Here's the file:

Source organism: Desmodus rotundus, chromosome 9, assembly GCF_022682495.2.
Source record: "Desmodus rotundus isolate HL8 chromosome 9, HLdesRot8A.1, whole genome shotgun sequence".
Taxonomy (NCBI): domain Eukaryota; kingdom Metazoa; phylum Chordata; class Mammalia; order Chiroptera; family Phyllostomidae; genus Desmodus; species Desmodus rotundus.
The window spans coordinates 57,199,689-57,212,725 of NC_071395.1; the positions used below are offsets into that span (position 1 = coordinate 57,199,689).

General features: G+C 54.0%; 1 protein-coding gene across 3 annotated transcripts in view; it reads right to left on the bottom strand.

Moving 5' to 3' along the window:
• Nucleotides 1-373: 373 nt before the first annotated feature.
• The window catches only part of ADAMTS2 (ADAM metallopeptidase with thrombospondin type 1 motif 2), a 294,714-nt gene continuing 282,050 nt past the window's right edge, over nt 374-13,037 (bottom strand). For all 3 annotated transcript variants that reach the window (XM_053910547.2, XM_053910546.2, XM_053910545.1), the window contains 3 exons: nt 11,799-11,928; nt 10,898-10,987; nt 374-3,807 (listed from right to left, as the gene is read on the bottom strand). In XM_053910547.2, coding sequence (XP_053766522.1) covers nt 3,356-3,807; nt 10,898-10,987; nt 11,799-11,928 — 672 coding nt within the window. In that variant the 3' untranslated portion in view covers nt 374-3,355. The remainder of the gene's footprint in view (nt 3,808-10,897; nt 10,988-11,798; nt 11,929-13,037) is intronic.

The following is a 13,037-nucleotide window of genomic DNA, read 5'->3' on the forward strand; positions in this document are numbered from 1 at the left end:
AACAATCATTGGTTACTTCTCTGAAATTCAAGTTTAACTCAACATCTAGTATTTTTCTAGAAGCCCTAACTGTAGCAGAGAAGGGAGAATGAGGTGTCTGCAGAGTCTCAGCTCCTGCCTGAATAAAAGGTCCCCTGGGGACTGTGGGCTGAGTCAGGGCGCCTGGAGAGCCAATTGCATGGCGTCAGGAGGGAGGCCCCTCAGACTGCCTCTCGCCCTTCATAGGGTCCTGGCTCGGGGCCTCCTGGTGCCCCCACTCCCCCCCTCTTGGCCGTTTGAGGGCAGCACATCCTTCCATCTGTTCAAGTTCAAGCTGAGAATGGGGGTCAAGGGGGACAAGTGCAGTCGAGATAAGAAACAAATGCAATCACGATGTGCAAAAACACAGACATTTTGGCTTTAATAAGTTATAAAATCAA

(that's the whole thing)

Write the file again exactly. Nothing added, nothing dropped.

Source organism: Desmodus rotundus, chromosome 9, assembly GCF_022682495.2.
Source record: "Desmodus rotundus isolate HL8 chromosome 9, HLdesRot8A.1, whole genome shotgun sequence".
Taxonomy (NCBI): domain Eukaryota; kingdom Metazoa; phylum Chordata; class Mammalia; order Chiroptera; family Phyllostomidae; genus Desmodus; species Desmodus rotundus.
The window spans coordinates 57,199,689-57,212,725 of NC_071395.1; the positions used below are offsets into that span (position 1 = coordinate 57,199,689).

General features: G+C 54.0%; 1 protein-coding gene across 3 annotated transcripts in view; it reads right to left on the bottom strand.

Moving 5' to 3' along the window:
• Nucleotides 1-373: 373 nt before the first annotated feature.
• The window catches only part of ADAMTS2 (ADAM metallopeptidase with thrombospondin type 1 motif 2), a 294,714-nt gene continuing 282,050 nt past the window's right edge, over nt 374-13,037 (bottom strand). For all 3 annotated transcript variants that reach the window (XM_053910547.2, XM_053910546.2, XM_053910545.1), the window contains 3 exons: nt 11,799-11,928; nt 10,898-10,987; nt 374-3,807 (listed from right to left, as the gene is read on the bottom strand). In XM_053910547.2, coding sequence (XP_053766522.1) covers nt 3,356-3,807; nt 10,898-10,987; nt 11,799-11,928 — 672 coding nt within the window. In that variant the 3' untranslated portion in view covers nt 374-3,355. The remainder of the gene's footprint in view (nt 3,808-10,897; nt 10,988-11,798; nt 11,929-13,037) is intronic.

The following is a 13,037-nucleotide window of genomic DNA, read 5'->3' on the forward strand; positions in this document are numbered from 1 at the left end:
AACAATCATTGGTTACTTCTCTGAAATTCAAGTTTAACTCAACATCTAGTATTTTTCTAGAAGCCCTAACTGTAGCAGAGAAGGGAGAATGAGGTGTCTGCAGAGTCTCAGCTCCTGCCTGAATAAAAGGTCCCCTGGGGACTGTGGGCTGAGTCAGGGCGCCTGGAGAGCCAATTGCATGGCGTCAGGAGGGAGGCCCCTCAGACTGCCTCTCGCCCTTCATAGGGTCCTGGCTCGGGGCCTCCTGGTGCCCCCACTCCCCCCCTCTTGGCCGTTTGAGGGCAGCACATCCTTCCATCTGTTCAAGTTCAAGCTGAGAATGGGGGTCAAGGGGGACAAGTGCAGTCGAGATAAGAAACAAATGCAATCACGATGTGCAAAAACACAGACATTTTGGCTTTAATAAGTTATAAAATCAA